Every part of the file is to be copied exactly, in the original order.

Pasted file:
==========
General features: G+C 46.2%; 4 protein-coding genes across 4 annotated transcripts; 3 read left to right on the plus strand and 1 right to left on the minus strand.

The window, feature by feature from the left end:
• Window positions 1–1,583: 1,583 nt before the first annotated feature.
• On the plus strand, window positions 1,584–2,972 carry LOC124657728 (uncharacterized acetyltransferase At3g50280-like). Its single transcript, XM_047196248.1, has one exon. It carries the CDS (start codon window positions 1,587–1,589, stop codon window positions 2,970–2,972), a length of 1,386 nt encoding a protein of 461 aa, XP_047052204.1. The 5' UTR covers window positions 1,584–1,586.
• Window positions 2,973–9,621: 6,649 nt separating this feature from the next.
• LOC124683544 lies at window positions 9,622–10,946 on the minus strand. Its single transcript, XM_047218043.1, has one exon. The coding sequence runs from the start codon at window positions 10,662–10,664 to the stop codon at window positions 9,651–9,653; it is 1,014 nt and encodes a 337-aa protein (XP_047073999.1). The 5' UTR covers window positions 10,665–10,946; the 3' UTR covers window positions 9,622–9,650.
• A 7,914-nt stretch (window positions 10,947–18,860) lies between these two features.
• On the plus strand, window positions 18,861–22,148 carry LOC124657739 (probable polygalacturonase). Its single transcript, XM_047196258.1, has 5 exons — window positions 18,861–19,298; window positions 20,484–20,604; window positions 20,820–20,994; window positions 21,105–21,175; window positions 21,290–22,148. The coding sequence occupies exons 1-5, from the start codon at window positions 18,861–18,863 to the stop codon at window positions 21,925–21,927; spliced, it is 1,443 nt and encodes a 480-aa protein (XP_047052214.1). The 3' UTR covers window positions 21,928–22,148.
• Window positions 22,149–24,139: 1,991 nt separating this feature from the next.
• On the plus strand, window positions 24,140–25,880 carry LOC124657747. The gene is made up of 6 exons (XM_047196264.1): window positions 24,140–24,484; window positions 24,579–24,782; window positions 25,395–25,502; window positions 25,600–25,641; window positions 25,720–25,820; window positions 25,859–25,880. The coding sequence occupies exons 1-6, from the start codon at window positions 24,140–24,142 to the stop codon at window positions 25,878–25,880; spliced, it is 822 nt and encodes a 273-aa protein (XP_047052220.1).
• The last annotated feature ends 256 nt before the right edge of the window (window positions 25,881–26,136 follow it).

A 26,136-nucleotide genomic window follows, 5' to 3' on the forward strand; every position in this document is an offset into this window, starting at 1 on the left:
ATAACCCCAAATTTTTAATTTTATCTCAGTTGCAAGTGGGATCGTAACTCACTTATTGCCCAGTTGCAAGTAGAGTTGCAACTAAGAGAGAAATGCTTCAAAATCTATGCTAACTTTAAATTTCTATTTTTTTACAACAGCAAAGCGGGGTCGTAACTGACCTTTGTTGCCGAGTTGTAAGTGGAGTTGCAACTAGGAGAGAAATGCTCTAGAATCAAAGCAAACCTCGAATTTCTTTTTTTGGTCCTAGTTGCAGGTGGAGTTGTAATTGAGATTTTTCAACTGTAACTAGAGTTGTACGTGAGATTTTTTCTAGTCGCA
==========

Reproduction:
General features: G+C 46.2%; 4 protein-coding genes across 4 annotated transcripts; 3 read left to right on the plus strand and 1 right to left on the minus strand.

The window, feature by feature from the left end:
• Window positions 1–1,583: 1,583 nt before the first annotated feature.
• On the plus strand, window positions 1,584–2,972 carry LOC124657728 (uncharacterized acetyltransferase At3g50280-like). Its single transcript, XM_047196248.1, has one exon. It carries the CDS (start codon window positions 1,587–1,589, stop codon window positions 2,970–2,972), a length of 1,386 nt encoding a protein of 461 aa, XP_047052204.1. The 5' UTR covers window positions 1,584–1,586.
• Window positions 2,973–9,621: 6,649 nt separating this feature from the next.
• LOC124683544 lies at window positions 9,622–10,946 on the minus strand. Its single transcript, XM_047218043.1, has one exon. The coding sequence runs from the start codon at window positions 10,662–10,664 to the stop codon at window positions 9,651–9,653; it is 1,014 nt and encodes a 337-aa protein (XP_047073999.1). The 5' UTR covers window positions 10,665–10,946; the 3' UTR covers window positions 9,622–9,650.
• A 7,914-nt stretch (window positions 10,947–18,860) lies between these two features.
• On the plus strand, window positions 18,861–22,148 carry LOC124657739 (probable polygalacturonase). Its single transcript, XM_047196258.1, has 5 exons — window positions 18,861–19,298; window positions 20,484–20,604; window positions 20,820–20,994; window positions 21,105–21,175; window positions 21,290–22,148. The coding sequence occupies exons 1-5, from the start codon at window positions 18,861–18,863 to the stop codon at window positions 21,925–21,927; spliced, it is 1,443 nt and encodes a 480-aa protein (XP_047052214.1). The 3' UTR covers window positions 21,928–22,148.
• Window positions 22,149–24,139: 1,991 nt separating this feature from the next.
• On the plus strand, window positions 24,140–25,880 carry LOC124657747. The gene is made up of 6 exons (XM_047196264.1): window positions 24,140–24,484; window positions 24,579–24,782; window positions 25,395–25,502; window positions 25,600–25,641; window positions 25,720–25,820; window positions 25,859–25,880. The coding sequence occupies exons 1-6, from the start codon at window positions 24,140–24,142 to the stop codon at window positions 25,878–25,880; spliced, it is 822 nt and encodes a 273-aa protein (XP_047052220.1).
• The last annotated feature ends 256 nt before the right edge of the window (window positions 25,881–26,136 follow it).

A 26,136-nucleotide genomic window follows, 5' to 3' on the forward strand; every position in this document is an offset into this window, starting at 1 on the left:
ATAACCCCAAATTTTTAATTTTATCTCAGTTGCAAGTGGGATCGTAACTCACTTATTGCCCAGTTGCAAGTAGAGTTGCAACTAAGAGAGAAATGCTTCAAAATCTATGCTAACTTTAAATTTCTATTTTTTTACAACAGCAAAGCGGGGTCGTAACTGACCTTTGTTGCCGAGTTGTAAGTGGAGTTGCAACTAGGAGAGAAATGCTCTAGAATCAAAGCAAACCTCGAATTTCTTTTTTTGGTCCTAGTTGCAGGTGGAGTTGTAATTGAGATTTTTCAACTGTAACTAGAGTTGTACGTGAGATTTTTTCTAGTCGCA